Café run by heroin trafficking gangs warehouseman as police find £6k of drugs

A dog café in Liverpool was opened and run by a heroin trafficking gang’s ‘warehouseman’.

The dog café is a place where customers can buy a drink and relax accompanied by puppies and get the opportunity to interact with them.

Andrew Cain founded Pups and Cups Bistro in Old Swan, Liverpool, and was already a two-time convicted class A drug dealer when he started the business and gave Liverpool ECHO a look inside his business ahead of it’s opening.

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The now 39-year-old said at the time: "We wanted somewhere we could take the dogs and where we could buy them a doggy treat, o that is how Pups and Cups was thought of and since then it has just snowballed. Our brand is simple, reports the ECHO.

"We want a place for people to take the fur babies and enjoy some nice food, coffee and cake. The fenced off area is for the dogs, to bring the dog community together whatever the weather to socialise with other dogs under the responsibility of dog owners."

The bistro, on Prescot Road, was described as the city's "first dedicated dog café". Treats for four-legged friends included pupcakes, bones and doggie meals as well as serving breakfast, lunch and dinner for owners.

Cain, the owner of a French bulldog, added: "I am also the director of a hospitality and training company, Charlton Recruitment and Training. We deliver hospitality courses and place people into work across the north west.

"Linking this to Pups and Cups, we will be giving barista training and work experience at the bistro to develop the candidates closer to the labour market. We are also taking to lone parents who haven’t worked for a long time into work. People can earn as they learn.”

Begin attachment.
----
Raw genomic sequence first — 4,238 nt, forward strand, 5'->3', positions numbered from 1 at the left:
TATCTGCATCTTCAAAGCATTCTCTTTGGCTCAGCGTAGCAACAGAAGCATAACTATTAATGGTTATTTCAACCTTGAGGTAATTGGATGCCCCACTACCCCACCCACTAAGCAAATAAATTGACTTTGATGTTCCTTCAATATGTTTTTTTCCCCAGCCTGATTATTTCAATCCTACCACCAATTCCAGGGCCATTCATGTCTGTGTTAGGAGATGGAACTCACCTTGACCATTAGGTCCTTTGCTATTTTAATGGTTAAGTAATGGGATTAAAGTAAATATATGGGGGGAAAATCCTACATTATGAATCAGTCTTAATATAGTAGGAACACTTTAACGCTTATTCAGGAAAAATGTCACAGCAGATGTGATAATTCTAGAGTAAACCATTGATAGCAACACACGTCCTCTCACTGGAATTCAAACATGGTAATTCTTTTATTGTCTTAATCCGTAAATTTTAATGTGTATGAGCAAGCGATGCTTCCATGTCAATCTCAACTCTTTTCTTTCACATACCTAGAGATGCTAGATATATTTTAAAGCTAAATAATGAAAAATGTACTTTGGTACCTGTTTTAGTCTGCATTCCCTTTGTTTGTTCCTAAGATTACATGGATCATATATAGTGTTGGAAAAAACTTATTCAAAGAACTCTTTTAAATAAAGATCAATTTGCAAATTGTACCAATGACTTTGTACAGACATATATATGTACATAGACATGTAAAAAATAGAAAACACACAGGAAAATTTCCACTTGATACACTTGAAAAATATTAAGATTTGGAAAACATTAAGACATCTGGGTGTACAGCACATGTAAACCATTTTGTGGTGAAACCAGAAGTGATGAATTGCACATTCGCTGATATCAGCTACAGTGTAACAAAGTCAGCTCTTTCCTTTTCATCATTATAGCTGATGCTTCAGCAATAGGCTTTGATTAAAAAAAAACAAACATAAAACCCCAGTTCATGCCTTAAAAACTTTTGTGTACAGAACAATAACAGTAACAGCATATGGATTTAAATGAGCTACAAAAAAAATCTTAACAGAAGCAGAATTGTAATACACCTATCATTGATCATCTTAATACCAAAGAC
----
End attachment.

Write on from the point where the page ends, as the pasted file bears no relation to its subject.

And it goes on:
Many customers would have been unaware that Cain had previously been jailed for two years and eight months in 2009 for being caught in the supply of class A drugs. He then served five years for possession of heroin and crack cocaine with intent to supply following another conviction in 2011.

Pups and Cups ultimately closed after he and his business partner went their separate ways around Christmas 2019. And Cain ultimately fell back into his old ways.

These class A drugs came with an estimated street value of £6,060 – with cutting agents, a set of scales and an electric mixer also seized from the address by officers.

Less than three weeks earlier on September 28 2021, a separate investigation in Scotland had discovered around a thousand wraps of heroin and crack cocaine found hidden on the banks of the River Don in a park in Stoneywood, Aberdeen. Cain's DNA was found on the wrappings, with a gang from Merseyside having been transporting and stashing the drugs for onward sale in the area.

Gerald Baxter, defending, described his client as a "warehouseman" who had stored the drugs and then posted them north of the border. He handed himself in at Copy Lane Police Station on November 11, and later pleaded guilty to being concerned in the supply of class A drugs – receiving five years and 219 days behind at the High Court in Edinburgh back in May.

On Monday this week, Cain – now of no fixed address – appeared in court via video link to HMP Addiewell after admitting a further charge of possession of heroin with intent to supply. He was locked up for another four years.

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